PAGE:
University of Minnesota. "How electricity moves through cells: Finding has implications for improving energy efficiency." ScienceDaily. ScienceDaily, 12 March 2010. <www.sciencedaily.com/releases/2010/03/100311175045.htm>.
University of Minnesota. (2010, March 12). How electricity moves through cells: Finding has implications for improving energy efficiency. ScienceDaily. Retrieved October 25, 2014 from www.sciencedaily.com/releases/2010/03/100311175045.htm
University of Minnesota. "How electricity moves through cells: Finding has implications for improving energy efficiency." ScienceDaily. www.sciencedaily.com/releases/2010/03/100311175045.htm (accessed October 25, 2014).

Share This



More Matter & Energy News

Saturday, October 25, 2014

Featured Research

from universities, journals, and other organizations


Featured Videos

from AP, Reuters, AFP, and other news services

IKEA Desk Converts From Standing to Sitting With One Button

IKEA Desk Converts From Standing to Sitting With One Button

Buzz60 (Oct. 24, 2014) IKEA is out with a new convertible desk that can convert from a sitting desk to a standing one with just the push of a button. Jen Markham explains. Video provided by Buzz60
Powered by NewsLook.com
Ebola Protective Suits Being Made in China

Ebola Protective Suits Being Made in China

AFP (Oct. 24, 2014) A factory in China is busy making Ebola protective suits for healthcare workers and others fighting the spread of the virus. Duration: 00:38 Video provided by AFP
Powered by NewsLook.com
Real-Life Transformer Robot Walks, Then Folds Into a Car

Real-Life Transformer Robot Walks, Then Folds Into a Car

Buzz60 (Oct. 24, 2014) Brave Robotics and Asratec teamed with original Transformers toy company Tomy to create a functional 5-foot-tall humanoid robot that can march and fold itself into a 3-foot-long sports car. Jen Markham has the story. Video provided by Buzz60
Powered by NewsLook.com
Police Testing New Gunfire Tracking Technology

Police Testing New Gunfire Tracking Technology

AP (Oct. 24, 2014) A California-based startup has designed new law enforcement technology that aims to automatically alert dispatch when an officer's gun is unholstered and fired. Two law enforcement agencies are currently testing the technology. (Oct. 24) Video provided by AP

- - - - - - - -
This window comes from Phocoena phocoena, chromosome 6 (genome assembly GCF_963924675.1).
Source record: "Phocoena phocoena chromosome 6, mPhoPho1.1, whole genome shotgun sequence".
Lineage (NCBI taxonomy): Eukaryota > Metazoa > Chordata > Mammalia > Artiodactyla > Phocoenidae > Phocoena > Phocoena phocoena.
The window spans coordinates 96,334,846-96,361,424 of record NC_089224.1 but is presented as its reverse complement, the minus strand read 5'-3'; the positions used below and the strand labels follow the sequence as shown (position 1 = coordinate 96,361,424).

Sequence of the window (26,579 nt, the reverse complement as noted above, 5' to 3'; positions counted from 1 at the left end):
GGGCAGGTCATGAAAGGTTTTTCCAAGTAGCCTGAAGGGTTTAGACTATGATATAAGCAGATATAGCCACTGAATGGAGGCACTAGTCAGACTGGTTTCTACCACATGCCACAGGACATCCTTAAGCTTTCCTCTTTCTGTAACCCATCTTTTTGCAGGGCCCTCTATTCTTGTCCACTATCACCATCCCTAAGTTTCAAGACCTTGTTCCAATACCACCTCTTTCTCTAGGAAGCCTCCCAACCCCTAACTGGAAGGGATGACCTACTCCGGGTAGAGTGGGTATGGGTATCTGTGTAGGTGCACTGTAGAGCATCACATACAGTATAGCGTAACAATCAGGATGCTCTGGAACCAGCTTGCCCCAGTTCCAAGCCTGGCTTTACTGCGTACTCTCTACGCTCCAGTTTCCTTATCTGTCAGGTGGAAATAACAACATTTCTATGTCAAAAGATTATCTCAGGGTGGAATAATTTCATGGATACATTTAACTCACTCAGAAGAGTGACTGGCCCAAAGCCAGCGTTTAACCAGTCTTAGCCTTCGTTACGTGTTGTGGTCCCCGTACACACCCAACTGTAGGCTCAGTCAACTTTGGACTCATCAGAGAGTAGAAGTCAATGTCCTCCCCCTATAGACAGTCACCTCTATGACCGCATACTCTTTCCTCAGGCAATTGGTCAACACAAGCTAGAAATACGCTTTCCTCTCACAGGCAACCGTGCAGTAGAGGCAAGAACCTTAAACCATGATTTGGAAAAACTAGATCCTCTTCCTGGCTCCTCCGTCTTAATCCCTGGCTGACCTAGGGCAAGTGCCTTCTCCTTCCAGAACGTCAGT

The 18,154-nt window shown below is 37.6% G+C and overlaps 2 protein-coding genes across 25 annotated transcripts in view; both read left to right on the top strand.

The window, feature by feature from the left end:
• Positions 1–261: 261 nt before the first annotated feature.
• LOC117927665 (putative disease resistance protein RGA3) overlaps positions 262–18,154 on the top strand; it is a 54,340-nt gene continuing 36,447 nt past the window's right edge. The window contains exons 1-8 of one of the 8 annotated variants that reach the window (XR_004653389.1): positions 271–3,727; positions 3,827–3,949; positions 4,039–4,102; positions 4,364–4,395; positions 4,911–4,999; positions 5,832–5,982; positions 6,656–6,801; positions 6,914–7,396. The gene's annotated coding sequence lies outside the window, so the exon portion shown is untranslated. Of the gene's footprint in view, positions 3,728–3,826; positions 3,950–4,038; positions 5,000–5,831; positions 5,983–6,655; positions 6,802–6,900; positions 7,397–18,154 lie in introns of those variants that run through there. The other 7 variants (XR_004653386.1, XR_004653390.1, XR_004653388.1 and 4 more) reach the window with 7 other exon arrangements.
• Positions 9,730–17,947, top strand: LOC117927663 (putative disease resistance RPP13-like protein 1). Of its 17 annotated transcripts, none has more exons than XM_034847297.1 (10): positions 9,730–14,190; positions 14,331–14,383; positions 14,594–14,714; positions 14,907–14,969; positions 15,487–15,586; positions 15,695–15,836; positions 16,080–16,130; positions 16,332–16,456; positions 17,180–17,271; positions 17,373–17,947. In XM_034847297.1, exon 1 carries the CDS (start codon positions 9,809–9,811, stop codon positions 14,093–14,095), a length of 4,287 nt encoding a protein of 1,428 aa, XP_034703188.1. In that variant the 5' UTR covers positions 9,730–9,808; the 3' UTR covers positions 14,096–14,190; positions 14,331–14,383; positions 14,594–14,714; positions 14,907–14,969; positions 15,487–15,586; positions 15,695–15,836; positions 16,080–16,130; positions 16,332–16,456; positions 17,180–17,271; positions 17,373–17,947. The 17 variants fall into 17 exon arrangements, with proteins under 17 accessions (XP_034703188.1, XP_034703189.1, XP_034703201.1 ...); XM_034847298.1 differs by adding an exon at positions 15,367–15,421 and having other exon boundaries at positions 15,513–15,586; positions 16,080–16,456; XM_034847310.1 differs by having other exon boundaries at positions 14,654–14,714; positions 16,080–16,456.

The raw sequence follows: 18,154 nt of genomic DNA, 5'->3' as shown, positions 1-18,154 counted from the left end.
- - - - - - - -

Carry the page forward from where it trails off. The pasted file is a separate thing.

Powered by NewsLook.com

Search ScienceDaily

Number of stories in archives: 140,361

Find with keyword(s):
Enter a keyword or phrase to search ScienceDaily for related topics and research stories.

Save/Print:
Share:

Breaking News:

Strange & Offbeat Stories


Space & Time

Matter & Energy

Computers & Math

In Other News

... from NewsDaily.com

Science News

Health News

Environment News

Technology News



Save/Print:
Share:

Free Subscriptions


Get the latest science news with ScienceDaily's free email newsletters, updated daily and weekly. Or view hourly updated newsfeeds in your RSS reader:

Get Social & Mobile


Keep up to date with the latest news from ScienceDaily via social networks and mobile apps:

Have Feedback?


Tell us what you think of ScienceDaily -- we welcome both positive and negative comments. Have any problems using the site? Questions?
Mobile: iPhone Android Web
Follow: Facebook Twitter Google+
Subscribe: RSS Feeds Email Newsletters
Latest Headlines Health & Medicine Mind & Brain Space & Time Matter & Energy Computers & Math Plants & Animals Earth & Climate Fossils & Ruins